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Circulation. 2001 Sep 18;104(12 Suppl 1):I8-11.

Very long-term results (more than 20 years) of valve repair with carpentier's techniques in nonrheumatic mitral valve insufficiency.

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Departments of Cardiovascular Surgery, HEGP and Broussai's Hospital, Paris, France.



Mitral valve repair is considered the gold standard in surgery of degenerative mitral valve insufficiency (MVI), but the long-term results (>20 years) are unknown.


We reviewed the first 162 consecutive patients who underwent mitral valve repair between 1970 and 1984 for MVI due to nonrheumatic disease. The cause of MVI was degenerative in 146 patients (90%) and bacterial endocarditis in 16 patients (10%). MVI was isolated or, in 18 cases, associated with tricuspid insufficiency. The mean age of the 162 patients (104 men and 58 women) was 56+/-10 years (age range 22 to 77 years). New York Heart Association functional class was I, II, III, and IV in 2%, 39%, 52%, and 7% of patients, respectively. The mean cardiothoracic ratio was 0.58+/-0.07 (0.4 to 0.8), and 72 (45%) patients had atrial fibrillation. Valve analysis showed that the main mechanism of MVI was type II Carpentier's functional classification in 152 patients. The leaflet prolapse involved the posterior leaflet in 93 patients, the anterior leaflet in 28 patients, and both leaflets in 31 patients. Surgical technique included a Carpentier's ring annuloplasty in all cases, a valve resection in 126 patients, and shortening or transposition of chordae in 49 patients. During the first postoperative month, there were 3 deaths (1.9%) and 3 reoperations (2 valve replacements and 1 repeat repair [1.9%]). Six patients were lost to follow-up. The remaining 151 patients with mitral valve repair were followed during a median of 17 years (range 1 to 29 years; 2273 patient-years). The 20-year Kaplan-Meier survival rate was 48% (95% CI 40% to 57%), which is similar to the survival rate for a normal population with the same age structure. The 20-year rates were 19.3% (95% CI 11% to 27%) for cardiac death and 26% (95% CI 17% to 35%) for cardiac morbidity/mortality (including death from a cardiac cause, stroke, and reoperation). During the 20 years of follow-up, 7 patients were underwent surgery at 3, 7, 7, 8, 8, 10, or 12 years after the initial operation. Valve replacement was carried out in 5 patients, and repeat repair was carried out in 2 patients. At the end of the study, 65 patients remained alive (median follow-up 19 years). Their median age was 76 years (age range 41 to 95 years). All except 1 were in New York Heart Association functional class I/II.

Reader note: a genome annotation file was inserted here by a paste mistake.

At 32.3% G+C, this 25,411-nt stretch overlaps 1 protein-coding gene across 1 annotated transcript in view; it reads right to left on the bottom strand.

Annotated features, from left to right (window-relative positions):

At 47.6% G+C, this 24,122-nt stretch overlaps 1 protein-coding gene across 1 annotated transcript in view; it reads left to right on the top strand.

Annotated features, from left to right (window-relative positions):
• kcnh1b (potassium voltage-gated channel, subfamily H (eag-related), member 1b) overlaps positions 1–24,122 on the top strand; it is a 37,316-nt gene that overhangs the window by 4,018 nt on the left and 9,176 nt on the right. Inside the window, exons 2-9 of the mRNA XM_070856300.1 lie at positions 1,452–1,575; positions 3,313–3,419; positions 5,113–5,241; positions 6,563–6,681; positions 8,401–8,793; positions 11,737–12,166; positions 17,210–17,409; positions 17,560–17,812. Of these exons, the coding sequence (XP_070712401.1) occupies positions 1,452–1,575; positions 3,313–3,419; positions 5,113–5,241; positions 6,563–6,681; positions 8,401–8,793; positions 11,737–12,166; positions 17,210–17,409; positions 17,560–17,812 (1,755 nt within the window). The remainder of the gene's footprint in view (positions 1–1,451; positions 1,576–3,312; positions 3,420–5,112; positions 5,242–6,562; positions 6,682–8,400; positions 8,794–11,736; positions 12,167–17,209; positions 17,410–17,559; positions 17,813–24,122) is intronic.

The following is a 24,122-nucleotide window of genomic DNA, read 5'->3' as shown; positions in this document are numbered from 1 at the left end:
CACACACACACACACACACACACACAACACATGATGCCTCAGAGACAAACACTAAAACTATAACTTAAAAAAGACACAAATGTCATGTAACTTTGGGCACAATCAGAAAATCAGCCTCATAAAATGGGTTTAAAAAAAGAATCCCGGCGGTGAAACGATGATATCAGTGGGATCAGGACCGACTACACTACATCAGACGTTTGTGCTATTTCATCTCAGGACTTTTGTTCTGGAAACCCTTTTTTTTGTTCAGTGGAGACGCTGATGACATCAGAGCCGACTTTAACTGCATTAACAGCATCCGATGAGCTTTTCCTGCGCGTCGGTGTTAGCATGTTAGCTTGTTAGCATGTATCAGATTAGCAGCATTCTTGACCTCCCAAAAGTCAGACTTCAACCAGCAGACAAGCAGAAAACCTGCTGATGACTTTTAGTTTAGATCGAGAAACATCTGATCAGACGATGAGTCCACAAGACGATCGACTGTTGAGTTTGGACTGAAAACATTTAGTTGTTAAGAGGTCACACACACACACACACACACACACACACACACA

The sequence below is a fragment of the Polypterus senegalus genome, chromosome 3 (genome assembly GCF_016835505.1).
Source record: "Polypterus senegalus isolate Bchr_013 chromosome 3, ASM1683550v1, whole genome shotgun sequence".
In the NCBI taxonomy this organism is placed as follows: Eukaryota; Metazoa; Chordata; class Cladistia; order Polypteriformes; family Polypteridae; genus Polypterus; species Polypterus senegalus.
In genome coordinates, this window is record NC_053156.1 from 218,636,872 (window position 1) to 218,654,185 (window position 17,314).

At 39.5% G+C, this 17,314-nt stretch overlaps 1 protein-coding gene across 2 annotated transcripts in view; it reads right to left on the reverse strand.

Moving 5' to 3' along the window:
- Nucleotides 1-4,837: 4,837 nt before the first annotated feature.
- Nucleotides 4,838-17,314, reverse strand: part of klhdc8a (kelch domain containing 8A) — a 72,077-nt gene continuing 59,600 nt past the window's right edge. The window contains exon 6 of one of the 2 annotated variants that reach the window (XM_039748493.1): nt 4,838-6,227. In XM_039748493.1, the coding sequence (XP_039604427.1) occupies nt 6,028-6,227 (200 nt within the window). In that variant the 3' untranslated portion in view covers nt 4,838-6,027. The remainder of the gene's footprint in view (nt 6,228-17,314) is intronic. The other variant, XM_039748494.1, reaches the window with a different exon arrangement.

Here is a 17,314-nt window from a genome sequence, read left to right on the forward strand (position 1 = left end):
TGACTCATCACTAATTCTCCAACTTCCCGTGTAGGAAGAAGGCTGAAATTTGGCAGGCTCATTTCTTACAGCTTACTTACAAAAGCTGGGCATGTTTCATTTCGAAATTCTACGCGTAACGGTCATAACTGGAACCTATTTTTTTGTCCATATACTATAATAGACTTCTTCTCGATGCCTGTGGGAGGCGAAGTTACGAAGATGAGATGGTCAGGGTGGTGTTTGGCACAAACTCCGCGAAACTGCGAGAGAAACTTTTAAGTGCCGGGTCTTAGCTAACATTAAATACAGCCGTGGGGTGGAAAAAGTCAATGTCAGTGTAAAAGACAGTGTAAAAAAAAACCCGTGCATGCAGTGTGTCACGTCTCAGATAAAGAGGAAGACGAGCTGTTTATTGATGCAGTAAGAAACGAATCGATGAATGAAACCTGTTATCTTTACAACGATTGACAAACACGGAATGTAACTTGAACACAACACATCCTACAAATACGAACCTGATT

Mitral valve repair using Carpentier's technique in patients with nonrheumatic MVI provides excellent long-term results with a mortality rate similar to that of the general population and a very low incidence of reoperation.

[Indexed for MEDLINE]

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